Campaign slams IMF for ‘illegitimate’ negotiations with Egypt
The International Monetary Fund (IMF) came under fire this week for negotiating a $3.2 billion loan with Egypt’s army council and interim Cabinet, seen by some activists and youth movements as “unrepresentative” of the people.
The Popular Campaign to Drop Egypt’s Debt held a conference Saturday to demand that the government leave the decision to accept the loan up to the incoming parliament, set to convene for its first session on Jan. 23.
“The IMF was involved over the past two decades in drawing and implementing the economic and financial policies of Egypt, which led to low living standards, high poverty rates, and deterioration of public services and human resources and human development,” Amr Adly, a political economist and a founding member of the campaign, said in a statement.
Labeling the loan as “odious,” the group stressed that “the current government does not represent the Egyptian people … and the donors realize that the current government is not a legitimate one.”
The IMF announced last week that finalizing the loan would take around two or three months, just days after Egypt submitted a formal request for the support package it initially rejected in June 2011.
“It was claimed that the first loan was rejected because its conditions were unacceptable, however, such conditions were never revealed to the public,” said Adly.
The Muslim Brotherhood’s Freedom and Justice Party, which won a majority in parliament, said it is open to accepting the loan as long as it comes without conditions.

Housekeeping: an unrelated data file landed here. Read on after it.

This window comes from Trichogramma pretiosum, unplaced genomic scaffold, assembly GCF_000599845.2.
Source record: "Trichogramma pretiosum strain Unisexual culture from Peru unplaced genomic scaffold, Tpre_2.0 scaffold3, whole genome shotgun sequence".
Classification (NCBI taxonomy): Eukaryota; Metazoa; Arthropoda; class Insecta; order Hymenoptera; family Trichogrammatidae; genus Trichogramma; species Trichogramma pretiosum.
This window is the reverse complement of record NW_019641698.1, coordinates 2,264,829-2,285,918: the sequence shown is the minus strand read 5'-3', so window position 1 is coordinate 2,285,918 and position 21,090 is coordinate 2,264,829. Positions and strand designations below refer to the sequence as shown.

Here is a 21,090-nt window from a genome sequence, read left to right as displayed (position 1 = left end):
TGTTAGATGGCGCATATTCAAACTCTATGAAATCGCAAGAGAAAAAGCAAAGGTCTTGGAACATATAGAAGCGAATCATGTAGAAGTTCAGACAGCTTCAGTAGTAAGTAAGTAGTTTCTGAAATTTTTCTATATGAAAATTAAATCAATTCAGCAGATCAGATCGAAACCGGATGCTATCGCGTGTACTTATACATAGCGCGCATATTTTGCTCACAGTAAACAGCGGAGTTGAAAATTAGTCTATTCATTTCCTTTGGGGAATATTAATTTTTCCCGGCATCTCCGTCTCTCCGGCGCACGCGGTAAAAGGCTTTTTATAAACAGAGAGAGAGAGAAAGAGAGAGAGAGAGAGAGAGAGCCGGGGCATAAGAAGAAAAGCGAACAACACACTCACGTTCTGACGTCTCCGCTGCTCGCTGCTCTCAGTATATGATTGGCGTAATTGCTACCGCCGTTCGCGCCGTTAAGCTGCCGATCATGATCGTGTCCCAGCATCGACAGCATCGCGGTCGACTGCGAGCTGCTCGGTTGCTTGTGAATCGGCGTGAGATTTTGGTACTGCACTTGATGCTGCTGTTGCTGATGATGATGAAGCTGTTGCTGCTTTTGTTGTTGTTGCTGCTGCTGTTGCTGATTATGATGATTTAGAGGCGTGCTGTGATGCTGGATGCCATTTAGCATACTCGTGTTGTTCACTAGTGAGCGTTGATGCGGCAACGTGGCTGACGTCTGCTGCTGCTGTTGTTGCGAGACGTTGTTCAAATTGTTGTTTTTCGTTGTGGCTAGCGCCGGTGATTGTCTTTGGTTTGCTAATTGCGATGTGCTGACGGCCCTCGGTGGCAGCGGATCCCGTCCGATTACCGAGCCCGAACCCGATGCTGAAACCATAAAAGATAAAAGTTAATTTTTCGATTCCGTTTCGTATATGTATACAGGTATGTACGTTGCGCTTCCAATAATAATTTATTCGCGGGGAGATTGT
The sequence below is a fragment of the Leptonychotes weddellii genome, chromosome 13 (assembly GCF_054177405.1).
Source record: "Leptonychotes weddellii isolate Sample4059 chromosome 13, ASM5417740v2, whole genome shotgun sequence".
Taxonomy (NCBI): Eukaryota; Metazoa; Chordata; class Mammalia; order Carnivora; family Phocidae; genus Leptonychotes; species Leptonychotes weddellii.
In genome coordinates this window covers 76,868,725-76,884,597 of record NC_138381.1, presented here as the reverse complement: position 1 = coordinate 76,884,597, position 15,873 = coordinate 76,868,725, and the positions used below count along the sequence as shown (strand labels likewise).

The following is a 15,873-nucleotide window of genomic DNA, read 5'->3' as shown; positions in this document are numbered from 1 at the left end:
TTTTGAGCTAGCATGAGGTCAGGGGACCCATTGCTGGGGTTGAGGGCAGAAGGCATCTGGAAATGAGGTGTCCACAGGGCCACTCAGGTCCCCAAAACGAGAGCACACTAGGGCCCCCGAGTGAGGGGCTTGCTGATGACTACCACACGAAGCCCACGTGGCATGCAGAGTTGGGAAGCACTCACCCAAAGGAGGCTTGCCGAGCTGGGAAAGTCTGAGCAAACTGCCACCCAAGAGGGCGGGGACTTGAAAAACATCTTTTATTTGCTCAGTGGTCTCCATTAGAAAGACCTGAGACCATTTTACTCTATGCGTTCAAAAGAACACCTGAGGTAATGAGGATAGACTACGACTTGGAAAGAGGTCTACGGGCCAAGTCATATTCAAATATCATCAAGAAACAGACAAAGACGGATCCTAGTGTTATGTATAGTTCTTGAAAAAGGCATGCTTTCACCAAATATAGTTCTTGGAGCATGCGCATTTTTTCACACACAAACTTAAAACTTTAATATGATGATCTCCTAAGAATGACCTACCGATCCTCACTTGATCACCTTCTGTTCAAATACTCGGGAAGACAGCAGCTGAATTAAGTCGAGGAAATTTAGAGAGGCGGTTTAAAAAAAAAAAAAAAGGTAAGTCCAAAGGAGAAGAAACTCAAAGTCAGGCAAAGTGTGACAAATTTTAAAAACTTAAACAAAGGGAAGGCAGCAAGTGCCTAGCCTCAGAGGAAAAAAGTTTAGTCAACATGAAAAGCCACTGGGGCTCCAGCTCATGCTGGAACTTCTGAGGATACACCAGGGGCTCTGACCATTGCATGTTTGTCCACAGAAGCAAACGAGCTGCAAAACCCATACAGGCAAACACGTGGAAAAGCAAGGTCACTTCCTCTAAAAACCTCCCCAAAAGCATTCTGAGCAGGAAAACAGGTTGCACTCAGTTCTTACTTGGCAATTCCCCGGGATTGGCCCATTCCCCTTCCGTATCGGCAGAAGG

The campaign, which is pushing to drop all debt acquired under the rule of ousted president Hosni Mubarak, said that the current transitional government is borrowing four times as much as the Mubarak regime. Members are currently working with a group of researchers and civil society organizers to review the country’s debt in order to substantiate claims that the money was indeed misappropriated by Mubarak’s regime.
Salma Hussein, a founding member of the campaign, proposed alternatives to accepting the loan and also stressed that the decision to accept the package is being discussed without consulting the public.
“Nobody has given us alternatives and the government has not even asked the people or discussed with the public how or where the loan would be used,” she said.
“Each Cabinet had a different vision, previous finance minister Samir Radwan said he would accept the loan to invest in local businesses and create jobs, the minister who came after him stated that they will loosen the budget — there is no economic plan or transparency,” said Hussein.
Hussein pointed to implementing a progressive tax or a property tax for “distinct” properties, such as luxurious villas or large estates, is alternatives.
“Currently, we have 20 percent of those living in old Cairo and older properties paying taxes, while the current property tax law does not affect those living in distinct properties which includes many villas in Sixth of October City or New Cairo,” she said.
Egypt had introduced a property tax law but its implementation has been repeatedly postponed.
Hussein said these tax increases would only affect the 5 percent of Egyptians who can actually afford it.